Following the comparison, we present the results for the actual flux qubit and NV ensemble parameters. Relaxation rate of the flux qubit is of the same order with its dephasing rate so that we set MHz Steffen et al. (2010). Longitudinal relaxation time of the NV center electron spin is in the order of few milliseconds at room temperature Redman et al. (1991) and gets longer by reducing the temperature. The dephasing time of the spin is in the order of ms and gets longer by increasing the purity of the diamond sample isotropically Balasubramanian et al. (2009). In the case of quasimagnons, the decoherence rate would be collectively enhanced, similar to the collectively enhanced coupling strength. For and ms, we find which is larger than the circuit QED and cavity QED cases where MHz Xue et al. (2008); Xue and Sanders (2008). To compensate it we take larger drive strength GHz.

Relative to the decoherence Yoshihara et al. (2006) and dephasing Kakuyanagi et al. (2007) of the qubit, as well as to the relaxation of the NV centers, the system is in the strong-coupling regime, though still not in the ultrastrong-coupling regime, which would challenge the validity of rotating wave and Born-Markov approximations.

The repetition rate of the driving pulsed laser is taken to be , with being the number of sites on the cycle of a QW. This yields the duration of each time step of the QW as . This time covers the pulse duration of with as well as the time between pulses. Hadamard coin operation induced by the pulse can be described by the Hamiltonian


if we take the operation time as ; and if we decouple the quasi-magnon dynamics from the qubit dynamics. For that aim, let us drop the constant term and rewrite the effective QW Hamiltonian in Eq. (21) as


under the condition of


This condition can be satisfied by taking the pulse frequency to be


where is the initial number of quasi-magnons. is the amplitude of the square pulse. If the number fluctuations are sufficiently small, then the dynamics of the quasi-magnons are uncoupled from the qubit degrees of freedom, whose evolution would be a faithful representation of that of an ideal Hadamard coin. Quantitatively, if we denote the number fluctuations by , the condition of validity can be expressed as or , which becomes for our parameters. Our simulations indicate that number fluctuations remain in the order of few quasi-magnons; and thus the coin operation can be simulated. In contrast to the cirQED and CQED QW proposals, we do not change by changing at every step. Furthermore, the pulse duration, and hence, the time steps, are fixed in our approach. These two differences allow for simpler implementation as well as for direct interpretation in terms of DTQW with regular time steps.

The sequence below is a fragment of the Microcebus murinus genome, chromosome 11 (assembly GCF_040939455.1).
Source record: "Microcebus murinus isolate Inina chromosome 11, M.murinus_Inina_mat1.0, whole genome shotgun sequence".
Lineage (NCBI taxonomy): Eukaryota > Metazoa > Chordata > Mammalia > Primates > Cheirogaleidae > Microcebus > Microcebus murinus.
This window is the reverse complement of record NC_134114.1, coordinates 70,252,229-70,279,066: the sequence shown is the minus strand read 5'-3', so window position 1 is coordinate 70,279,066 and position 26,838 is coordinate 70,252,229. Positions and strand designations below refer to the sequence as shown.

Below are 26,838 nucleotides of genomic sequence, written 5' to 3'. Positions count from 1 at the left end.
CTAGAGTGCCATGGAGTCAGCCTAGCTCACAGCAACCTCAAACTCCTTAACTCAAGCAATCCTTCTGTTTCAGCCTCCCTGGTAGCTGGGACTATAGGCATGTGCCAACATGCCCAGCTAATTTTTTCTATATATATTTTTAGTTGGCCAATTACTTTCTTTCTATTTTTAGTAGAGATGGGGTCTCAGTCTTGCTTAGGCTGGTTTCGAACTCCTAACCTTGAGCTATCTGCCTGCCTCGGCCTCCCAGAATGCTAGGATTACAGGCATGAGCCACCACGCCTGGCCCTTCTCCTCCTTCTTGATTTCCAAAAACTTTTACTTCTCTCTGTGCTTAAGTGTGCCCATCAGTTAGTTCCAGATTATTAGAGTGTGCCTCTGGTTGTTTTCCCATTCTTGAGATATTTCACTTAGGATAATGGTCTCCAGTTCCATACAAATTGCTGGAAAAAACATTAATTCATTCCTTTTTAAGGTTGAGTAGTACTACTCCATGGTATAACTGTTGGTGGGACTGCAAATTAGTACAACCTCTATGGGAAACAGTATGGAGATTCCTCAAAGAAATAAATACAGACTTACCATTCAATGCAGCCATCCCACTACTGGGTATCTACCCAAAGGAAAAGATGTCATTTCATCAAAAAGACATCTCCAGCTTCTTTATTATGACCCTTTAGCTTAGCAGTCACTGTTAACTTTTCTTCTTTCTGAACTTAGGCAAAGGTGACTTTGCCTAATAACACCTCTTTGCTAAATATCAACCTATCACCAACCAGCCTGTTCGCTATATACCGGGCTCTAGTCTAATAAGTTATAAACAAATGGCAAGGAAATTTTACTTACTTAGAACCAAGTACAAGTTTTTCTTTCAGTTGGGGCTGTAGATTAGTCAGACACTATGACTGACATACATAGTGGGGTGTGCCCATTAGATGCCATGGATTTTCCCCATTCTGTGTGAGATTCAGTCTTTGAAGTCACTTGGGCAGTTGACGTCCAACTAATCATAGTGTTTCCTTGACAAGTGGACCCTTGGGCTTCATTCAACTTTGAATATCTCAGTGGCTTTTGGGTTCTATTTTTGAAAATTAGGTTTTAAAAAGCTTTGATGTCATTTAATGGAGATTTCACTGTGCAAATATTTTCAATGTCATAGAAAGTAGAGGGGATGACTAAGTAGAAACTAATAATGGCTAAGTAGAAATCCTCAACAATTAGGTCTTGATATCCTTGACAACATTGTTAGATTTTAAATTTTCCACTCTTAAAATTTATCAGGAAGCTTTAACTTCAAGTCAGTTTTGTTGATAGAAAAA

We first examine the behavior of the number of quasimagnons, , and the qubit excited and ground level populations, which are respectively defined to be , and . Their time evolutions are shown in Fig. 2. The initial number of quasimagnons is . Fig. (a)a indicates that during the course of dynamics mean number of quasimagnons fluctuates because of the drive and dissipation. Relatively Strong fluctuations in the mean quasimagnon number occur mainly when the pulse is on, or when the Hadamard coin is tossed. When the pulse is off, a conditional phase shift operation characterized by the parameter is set into action. During this rotational QW step in quasimagnon phase space, fluctuations of the are much smaller. The dynamics of the coin, or the populations of the qubit levels, can be followed by the Fig. (b)b. We have marked the regions during which the pulse is on. The dynamics and exchanges between the upper and lower level populations reveal that the qubit evolves in close correlation with the simulation of a pure Hadamard coin. Exchanges only occur when the pulse is on, or at the end of the coin toss.